This book offers a new materialist thesis that focuses on the dynamic biological core of humans, shared with other animals and the rest of the natural world, to develop a radical theory of human rights. It therefore makes a unique contribution to literature and to academic and societal debates both on new materialisms and on human rights.Many on the political far right deride the concept of a human right. This has occurred in tandem with a growing contempt for the rule of law and for obligations to protect land or the environment, to recognize the rights of minorities, or even to respect the various mechanisms of democracy. On the other hand, ccontemporary ‘left-wing’ inspired literature has also rejected the concept of a human right as Enlightenment inspired and 'western’. This has gone hand in hand with a contestation of ‘essentialism’ and ‘universalism'. These theoretical positions have been variously critiqued as racist, sexist as well as Eurocentric.Drawing on metaphysics and ethics, with protagonists drawn from traditions across analytic and continental philosophy and feminist theory, Assiter challenges these critics to form a distinctive new materialist position. Most people – defenders and critics - take for granted that the concept of human rights and the universal view of humanity derive from the European Enlightenment. However, this book develops a different story of its origin, from the earlier period of both Aristotle and the Zoroastrian Persian Empire, and locates the concept of a right partly in our biological core, yet challenges the assumption that this is constructed by language of any kind specifically including scientific discourse.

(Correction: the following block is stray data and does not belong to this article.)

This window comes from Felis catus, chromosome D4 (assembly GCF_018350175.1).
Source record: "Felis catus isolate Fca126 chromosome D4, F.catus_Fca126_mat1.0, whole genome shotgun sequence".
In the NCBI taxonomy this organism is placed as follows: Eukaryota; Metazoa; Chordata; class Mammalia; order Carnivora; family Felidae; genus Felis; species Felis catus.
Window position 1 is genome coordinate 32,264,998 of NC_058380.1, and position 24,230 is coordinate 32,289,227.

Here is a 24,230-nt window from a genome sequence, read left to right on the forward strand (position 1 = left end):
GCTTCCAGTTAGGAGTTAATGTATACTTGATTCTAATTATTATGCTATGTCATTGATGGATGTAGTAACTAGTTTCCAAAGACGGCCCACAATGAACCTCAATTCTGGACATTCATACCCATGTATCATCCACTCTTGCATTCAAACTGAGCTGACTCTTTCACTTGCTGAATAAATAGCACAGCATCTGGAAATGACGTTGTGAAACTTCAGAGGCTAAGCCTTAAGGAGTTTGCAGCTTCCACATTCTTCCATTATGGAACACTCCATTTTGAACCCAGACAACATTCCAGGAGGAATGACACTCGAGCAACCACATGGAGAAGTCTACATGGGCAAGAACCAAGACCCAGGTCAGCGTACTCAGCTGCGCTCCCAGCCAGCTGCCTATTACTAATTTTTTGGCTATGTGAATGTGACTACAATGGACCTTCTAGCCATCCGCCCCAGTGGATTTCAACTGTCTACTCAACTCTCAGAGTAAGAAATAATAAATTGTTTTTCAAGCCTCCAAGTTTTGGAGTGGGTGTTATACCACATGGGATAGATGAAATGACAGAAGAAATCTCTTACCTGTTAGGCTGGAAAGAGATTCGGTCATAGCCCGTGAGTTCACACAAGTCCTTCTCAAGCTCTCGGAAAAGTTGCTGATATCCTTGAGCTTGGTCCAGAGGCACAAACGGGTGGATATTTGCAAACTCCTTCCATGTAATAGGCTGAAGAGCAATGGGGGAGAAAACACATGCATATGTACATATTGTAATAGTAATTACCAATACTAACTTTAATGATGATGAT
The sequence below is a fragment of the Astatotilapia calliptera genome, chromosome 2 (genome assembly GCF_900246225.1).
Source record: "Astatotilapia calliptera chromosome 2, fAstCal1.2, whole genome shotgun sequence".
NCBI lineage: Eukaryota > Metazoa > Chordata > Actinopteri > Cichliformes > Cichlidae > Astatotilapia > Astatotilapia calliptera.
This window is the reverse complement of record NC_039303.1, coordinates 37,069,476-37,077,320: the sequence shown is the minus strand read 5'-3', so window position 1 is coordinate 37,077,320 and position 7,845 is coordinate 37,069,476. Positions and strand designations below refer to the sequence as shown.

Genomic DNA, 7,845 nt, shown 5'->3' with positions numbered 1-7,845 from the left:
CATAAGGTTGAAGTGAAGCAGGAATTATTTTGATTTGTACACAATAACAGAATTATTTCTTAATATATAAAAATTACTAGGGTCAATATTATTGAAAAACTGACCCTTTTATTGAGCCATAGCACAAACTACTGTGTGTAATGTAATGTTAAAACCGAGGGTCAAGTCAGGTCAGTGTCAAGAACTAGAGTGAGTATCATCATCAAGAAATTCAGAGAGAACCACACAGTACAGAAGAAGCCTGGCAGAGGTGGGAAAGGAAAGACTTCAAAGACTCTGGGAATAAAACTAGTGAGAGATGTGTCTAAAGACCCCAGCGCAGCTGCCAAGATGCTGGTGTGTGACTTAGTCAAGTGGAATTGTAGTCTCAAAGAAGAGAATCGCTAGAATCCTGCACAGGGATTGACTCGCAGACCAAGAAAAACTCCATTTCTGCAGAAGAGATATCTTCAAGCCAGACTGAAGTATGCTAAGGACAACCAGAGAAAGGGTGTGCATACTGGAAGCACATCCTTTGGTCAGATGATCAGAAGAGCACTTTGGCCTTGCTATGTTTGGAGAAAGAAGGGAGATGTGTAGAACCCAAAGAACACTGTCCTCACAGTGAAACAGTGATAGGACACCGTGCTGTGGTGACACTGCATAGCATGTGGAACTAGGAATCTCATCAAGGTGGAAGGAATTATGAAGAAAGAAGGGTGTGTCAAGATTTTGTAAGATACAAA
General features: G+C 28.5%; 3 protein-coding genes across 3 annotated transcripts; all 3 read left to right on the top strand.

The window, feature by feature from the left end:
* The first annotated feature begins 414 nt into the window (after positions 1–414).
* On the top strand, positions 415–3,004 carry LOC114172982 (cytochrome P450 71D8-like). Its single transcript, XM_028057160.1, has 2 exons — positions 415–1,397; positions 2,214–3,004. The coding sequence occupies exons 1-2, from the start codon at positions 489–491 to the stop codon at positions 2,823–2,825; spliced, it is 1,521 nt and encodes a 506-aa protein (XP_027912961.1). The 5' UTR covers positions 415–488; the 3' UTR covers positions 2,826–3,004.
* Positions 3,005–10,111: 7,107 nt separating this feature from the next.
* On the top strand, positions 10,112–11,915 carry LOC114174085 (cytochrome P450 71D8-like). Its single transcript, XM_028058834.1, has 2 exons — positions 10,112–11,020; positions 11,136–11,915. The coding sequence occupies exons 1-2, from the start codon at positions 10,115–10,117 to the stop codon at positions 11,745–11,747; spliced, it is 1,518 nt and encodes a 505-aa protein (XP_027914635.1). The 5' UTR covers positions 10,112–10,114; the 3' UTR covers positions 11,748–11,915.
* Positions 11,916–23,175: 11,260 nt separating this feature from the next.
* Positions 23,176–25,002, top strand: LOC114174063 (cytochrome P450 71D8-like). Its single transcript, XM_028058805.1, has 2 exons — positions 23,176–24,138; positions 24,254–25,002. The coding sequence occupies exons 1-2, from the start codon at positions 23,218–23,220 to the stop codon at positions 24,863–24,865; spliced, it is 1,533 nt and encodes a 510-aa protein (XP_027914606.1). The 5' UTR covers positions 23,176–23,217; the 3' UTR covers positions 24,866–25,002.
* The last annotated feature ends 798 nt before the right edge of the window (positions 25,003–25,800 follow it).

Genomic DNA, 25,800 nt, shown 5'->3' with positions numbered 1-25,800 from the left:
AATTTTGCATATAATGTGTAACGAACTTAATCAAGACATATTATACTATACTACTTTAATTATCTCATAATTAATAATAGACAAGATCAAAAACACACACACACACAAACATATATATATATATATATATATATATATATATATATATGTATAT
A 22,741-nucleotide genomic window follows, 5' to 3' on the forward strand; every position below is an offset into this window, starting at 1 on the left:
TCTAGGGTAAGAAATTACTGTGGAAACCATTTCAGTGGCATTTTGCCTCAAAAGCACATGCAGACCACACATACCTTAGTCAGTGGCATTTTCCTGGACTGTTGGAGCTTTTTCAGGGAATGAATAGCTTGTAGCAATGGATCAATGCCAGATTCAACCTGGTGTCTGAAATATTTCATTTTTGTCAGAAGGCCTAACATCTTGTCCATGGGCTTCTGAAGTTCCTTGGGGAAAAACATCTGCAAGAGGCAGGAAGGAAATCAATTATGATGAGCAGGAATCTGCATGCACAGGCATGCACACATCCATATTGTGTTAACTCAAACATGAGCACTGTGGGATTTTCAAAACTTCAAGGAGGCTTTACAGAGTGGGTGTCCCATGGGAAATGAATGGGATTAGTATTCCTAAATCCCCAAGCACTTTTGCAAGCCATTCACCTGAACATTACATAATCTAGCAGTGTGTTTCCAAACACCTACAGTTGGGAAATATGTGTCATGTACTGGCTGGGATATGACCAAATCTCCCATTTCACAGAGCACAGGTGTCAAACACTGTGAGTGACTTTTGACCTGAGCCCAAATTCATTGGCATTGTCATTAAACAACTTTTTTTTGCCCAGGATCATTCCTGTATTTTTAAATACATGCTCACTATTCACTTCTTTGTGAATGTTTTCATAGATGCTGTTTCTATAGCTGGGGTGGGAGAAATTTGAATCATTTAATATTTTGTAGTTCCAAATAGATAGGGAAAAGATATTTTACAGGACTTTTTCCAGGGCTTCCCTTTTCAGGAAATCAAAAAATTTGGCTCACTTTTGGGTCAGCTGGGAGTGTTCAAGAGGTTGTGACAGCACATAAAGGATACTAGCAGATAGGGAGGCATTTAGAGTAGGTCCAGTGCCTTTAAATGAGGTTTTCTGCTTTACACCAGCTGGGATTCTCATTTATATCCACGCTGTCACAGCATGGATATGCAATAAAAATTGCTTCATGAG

Alison Assiter is Professor of Feminist Theory at the University of the West of England. Her most recent book is "Kierkegaard, Eve and Metaphors of Birth", R&L, 2015.
In this beautifully written, philosophically astute book, Alison Assiter offers a unique new materialist theory of human rights, drawing on a biologically based materialist ontology to ground a rehabilitated universalism. In a world increasingly forced by overlapping crises to face up to the powers of materiality itself, Assiter offers her readers new ways to think about human rights and their potential. Her work makes a deeply timely, thoughtful contribution.
What makes us human? What are rights? Where did they originate? Scholars and governments have often described human rights as though they emerged from western civilisation, a reading which disregards other traditions which have defined rights from a much older time. Arguing that rights are a western construct elevates western history while undermining other traditions. Likewise, the binary debate about whether rights are individual or collective, too, misses nuances. Finally, the discussion around rights and duties confuses the issue further. Rights are universal, and each individual has inherent dignity; demystifying that in our ever-changing world is no easy task. Alison Assiter delves into philosophy, politics, and history to offer an original interpretation that clarifies the debate while upholding the essential universalism of human rights.
Alison Assiter’s book is a brave, much-needed riposte to the idea that human rights are no longer relevant (and are even destructive) to the progress of humanity. The very language and legal framework of human rights, imperfect as it might be, is at the heart of the daily struggles of the women with whom I work - black and minority women who are amongst the most marginalised and powerless groups in society. Their battles against patriarchal family values, fundamentalist community norms and abuses of state power require them to invoke and challenge the limitations of human rights at the same time. But that has become more difficult in the face of a wholesale assault on the idea of the universality of human rights by the forces of the political Left and Right alike. Assiter skillfully unpicks the critique of some on the Left which sees human rights as a capitalist and western product, a tool of western imperialism. She shows us that the evolutionary roots of human rights lie in all societies, east and west. Her book provides new and crucial ammunition, sorely needed to defend human rights and thereby the goals of feminism: to lose this battle is to lose the very core of our shared humanity.